TAMPA — Tampa Mayor Bob Buckhorn’s idea to put millions in downtown Tampa tax dollars toward a potential Tampa Bay Rays stadium got iffier Thursday when the Tampa Theatre and Straz Center for the Performing Arts made their own pleas for some of that money.
Those two arts groups and other nonprofits on Thursday urged the Tampa City Council to keep its options open for the downtown tax dollars. Technically, the City Council was meeting as a separate body that controls the city’s special taxing districts, called the Community Redevelopment Agency.
A top city official, Economic Opportunity Administrator Bob McDonaugh, told council members that the money hasn’t been dedicated to any particular project so far — whether for a downtown park, public theater or a ballpark.
Still, the competing requests for that money could make financing a $500 million-$600 million stadium that much harder. Some members of the City Council sounded skeptical Thursday of putting any tax dollars toward a new stadium.
Council member Yvonne Yolie Capin said her constituents are more concerned about foreclosures and unemployment than ballparks.
“When they talk about a stadium, (my constituents) would love a new stadium,” Capin said after Thursday’s meeting. “They just don’t want to pay for it.”
Numerous groups are eyeing a pot of tax money that currently is paying off the Tampa Convention Center’s bond debt. Those bonds will be paid off by October 2015, which could free up $12 million to $14 million per year generated from downtown Tampa property taxes.
Cultural groups such as the theaters want a piece of it. Supporters of parks and downtown beautification projects want it. And, of course, backers of a downtown Rays stadium want it.
Buckhorn on several occasions has promoted that latter idea, suggesting Tampa could use that annual tax revenue to issue up to $100 million in bonds for a new stadium. He’s been careful to say the city money might pay for millions in needed roads and infrastructure for a new stadium, but not for the ballpark itself.
To Capin, the mayor’s ballpark idea sounds too much like it’s a done deal. People are talking about the downtown tax money as if it’s already designated for a stadium, when in reality nothing has been decided, she said. She called for Thursday’s Community Redevelopment Agency workshop to hear from community groups about how they’d like to see the money allocated.
Among the downtown nonprofit groups that showed up Thursday were the Straz Center, Tampa Theatre and Tampa Museum of Art. The Florida Aquarium isn’t eligible for the downtown tax money because it sits just outside the downtown taxing district’s borders, but an aquarium executive showed up to support the other cultural groups.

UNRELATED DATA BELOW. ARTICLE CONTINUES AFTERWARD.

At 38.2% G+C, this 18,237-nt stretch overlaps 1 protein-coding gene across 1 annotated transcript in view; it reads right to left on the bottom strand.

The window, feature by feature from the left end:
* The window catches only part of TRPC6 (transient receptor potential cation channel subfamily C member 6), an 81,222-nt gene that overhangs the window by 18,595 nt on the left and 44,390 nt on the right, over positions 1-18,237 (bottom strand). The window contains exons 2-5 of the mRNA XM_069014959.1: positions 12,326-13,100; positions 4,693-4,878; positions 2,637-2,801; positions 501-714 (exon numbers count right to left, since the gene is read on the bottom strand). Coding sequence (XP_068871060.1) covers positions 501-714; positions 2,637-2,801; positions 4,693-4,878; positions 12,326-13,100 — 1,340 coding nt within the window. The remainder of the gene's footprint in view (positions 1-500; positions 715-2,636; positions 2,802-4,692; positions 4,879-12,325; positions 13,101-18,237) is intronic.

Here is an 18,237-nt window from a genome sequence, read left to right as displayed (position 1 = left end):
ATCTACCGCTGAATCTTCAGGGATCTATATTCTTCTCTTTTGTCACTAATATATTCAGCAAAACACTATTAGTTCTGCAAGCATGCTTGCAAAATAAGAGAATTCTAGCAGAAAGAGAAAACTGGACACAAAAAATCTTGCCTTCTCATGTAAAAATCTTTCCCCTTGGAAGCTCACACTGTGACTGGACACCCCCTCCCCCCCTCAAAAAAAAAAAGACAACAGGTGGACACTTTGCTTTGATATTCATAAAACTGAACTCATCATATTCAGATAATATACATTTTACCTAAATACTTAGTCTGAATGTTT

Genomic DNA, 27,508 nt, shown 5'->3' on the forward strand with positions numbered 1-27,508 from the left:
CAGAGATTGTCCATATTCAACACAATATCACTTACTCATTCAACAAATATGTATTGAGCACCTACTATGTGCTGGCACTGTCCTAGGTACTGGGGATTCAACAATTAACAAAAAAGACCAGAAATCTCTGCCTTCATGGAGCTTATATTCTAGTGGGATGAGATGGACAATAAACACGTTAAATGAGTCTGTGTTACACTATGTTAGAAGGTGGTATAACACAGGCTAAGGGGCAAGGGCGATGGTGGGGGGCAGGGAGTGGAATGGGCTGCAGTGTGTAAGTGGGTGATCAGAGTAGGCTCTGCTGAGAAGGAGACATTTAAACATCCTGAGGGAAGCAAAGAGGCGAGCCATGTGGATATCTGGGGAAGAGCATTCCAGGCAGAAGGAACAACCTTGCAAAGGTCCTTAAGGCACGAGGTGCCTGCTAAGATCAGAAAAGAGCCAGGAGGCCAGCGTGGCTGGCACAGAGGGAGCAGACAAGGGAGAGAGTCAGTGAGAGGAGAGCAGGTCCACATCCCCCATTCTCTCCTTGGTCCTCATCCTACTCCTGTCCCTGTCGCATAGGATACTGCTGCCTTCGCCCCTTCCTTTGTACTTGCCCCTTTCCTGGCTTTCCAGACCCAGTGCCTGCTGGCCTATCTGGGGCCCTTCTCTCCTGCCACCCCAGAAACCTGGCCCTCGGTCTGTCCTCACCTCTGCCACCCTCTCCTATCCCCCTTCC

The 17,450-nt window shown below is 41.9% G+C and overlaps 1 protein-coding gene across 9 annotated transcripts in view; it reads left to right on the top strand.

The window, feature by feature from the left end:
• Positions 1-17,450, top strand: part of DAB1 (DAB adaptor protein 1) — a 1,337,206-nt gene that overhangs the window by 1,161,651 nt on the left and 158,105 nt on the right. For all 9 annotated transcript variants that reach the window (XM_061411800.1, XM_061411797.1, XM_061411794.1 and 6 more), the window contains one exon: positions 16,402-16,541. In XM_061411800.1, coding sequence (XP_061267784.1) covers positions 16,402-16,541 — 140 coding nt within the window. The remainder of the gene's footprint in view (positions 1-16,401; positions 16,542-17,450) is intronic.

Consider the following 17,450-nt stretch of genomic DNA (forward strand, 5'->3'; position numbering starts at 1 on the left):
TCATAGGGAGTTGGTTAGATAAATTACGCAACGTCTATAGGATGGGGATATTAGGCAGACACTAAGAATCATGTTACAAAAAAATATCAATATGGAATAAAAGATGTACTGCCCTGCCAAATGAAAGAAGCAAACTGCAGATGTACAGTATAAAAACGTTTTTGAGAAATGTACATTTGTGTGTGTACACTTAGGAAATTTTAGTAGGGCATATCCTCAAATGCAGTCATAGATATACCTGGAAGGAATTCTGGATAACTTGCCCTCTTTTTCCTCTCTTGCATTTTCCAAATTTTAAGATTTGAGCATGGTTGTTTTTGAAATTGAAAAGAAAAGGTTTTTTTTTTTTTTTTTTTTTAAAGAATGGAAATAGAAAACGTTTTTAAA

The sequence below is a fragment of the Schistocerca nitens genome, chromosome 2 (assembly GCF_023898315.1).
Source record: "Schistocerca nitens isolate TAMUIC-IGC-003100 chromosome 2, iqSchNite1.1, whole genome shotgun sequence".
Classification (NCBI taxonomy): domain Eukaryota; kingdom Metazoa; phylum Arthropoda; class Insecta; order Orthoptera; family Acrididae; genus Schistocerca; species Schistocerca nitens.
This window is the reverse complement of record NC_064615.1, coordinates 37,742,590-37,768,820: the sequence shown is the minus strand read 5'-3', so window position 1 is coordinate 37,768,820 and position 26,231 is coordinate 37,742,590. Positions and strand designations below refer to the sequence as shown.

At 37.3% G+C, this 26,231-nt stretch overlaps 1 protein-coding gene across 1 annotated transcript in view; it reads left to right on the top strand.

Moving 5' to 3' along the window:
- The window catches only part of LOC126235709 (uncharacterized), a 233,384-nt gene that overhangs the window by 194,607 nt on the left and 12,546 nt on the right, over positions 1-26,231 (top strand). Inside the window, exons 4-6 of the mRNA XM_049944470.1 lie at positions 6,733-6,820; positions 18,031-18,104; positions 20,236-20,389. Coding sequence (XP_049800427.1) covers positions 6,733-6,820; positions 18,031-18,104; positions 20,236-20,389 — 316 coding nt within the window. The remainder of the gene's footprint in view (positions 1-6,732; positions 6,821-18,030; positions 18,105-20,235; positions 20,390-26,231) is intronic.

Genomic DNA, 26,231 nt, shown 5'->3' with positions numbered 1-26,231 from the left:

Straz Center Chief Operating Officer Lorrin Shepard said the Straz Center raises money to support its operations and building upkeep, “but we can’t raise all of what is needed.”
Linda Saul-Sena, a former Tampa City Council member who chairs the Tampa Theatre, likewise said the theater has old wiring and an old roof.
“I want you to consider the theater,” she told the City Council members.
Thomas Hall, chairman of the Tucker/Hall public affairs firm, pushed the council members to consider building downtown parks to beautify the city.
“If we don’t do it now, we probably won’t be able to do it 10 years from now,” Hall said.
City officials seemed on the defensive Thursday, insisting that the $13 million a year generated from the downtown taxing district hasn’t been dedicated to a stadium or anything else. McDonaugh, the economic development chief, said it’s not even clear the downtown tax money will be available after 2015.
About half the money in the downtown taxing district — officially called the Downtown Community Redevelopment Area — comes from Hillsborough County. The city and county allocate the money to projects that benefit downtown.
For now, the city and county are still meeting to decide whether to keep the program alive past 2015, McDonaugh said.
McDonaugh didn’t speak against funding the Straz Center or the other arts groups, but did say the city already has steered millions toward them over the years.
Buckhorn was not at Thursday morning’s meeting and no other city officials advocated using the money on ballpark infrastructure. No one from the Rays appeared to be present, either.
If stadium advocates have designs on the downtown tax money, they likely will have to do a masterful job of lobbying City Council members. Several council members sounded sympathetic to the arts groups’ pleas Thursday. The Tampa Theatre, Tampa Museum of Art and Straz Center buildings all are owned by the city of Tampa.
“I hear the message of the cultural institutions that are city-owned loud and clear,” said City Council member Harry Cohen.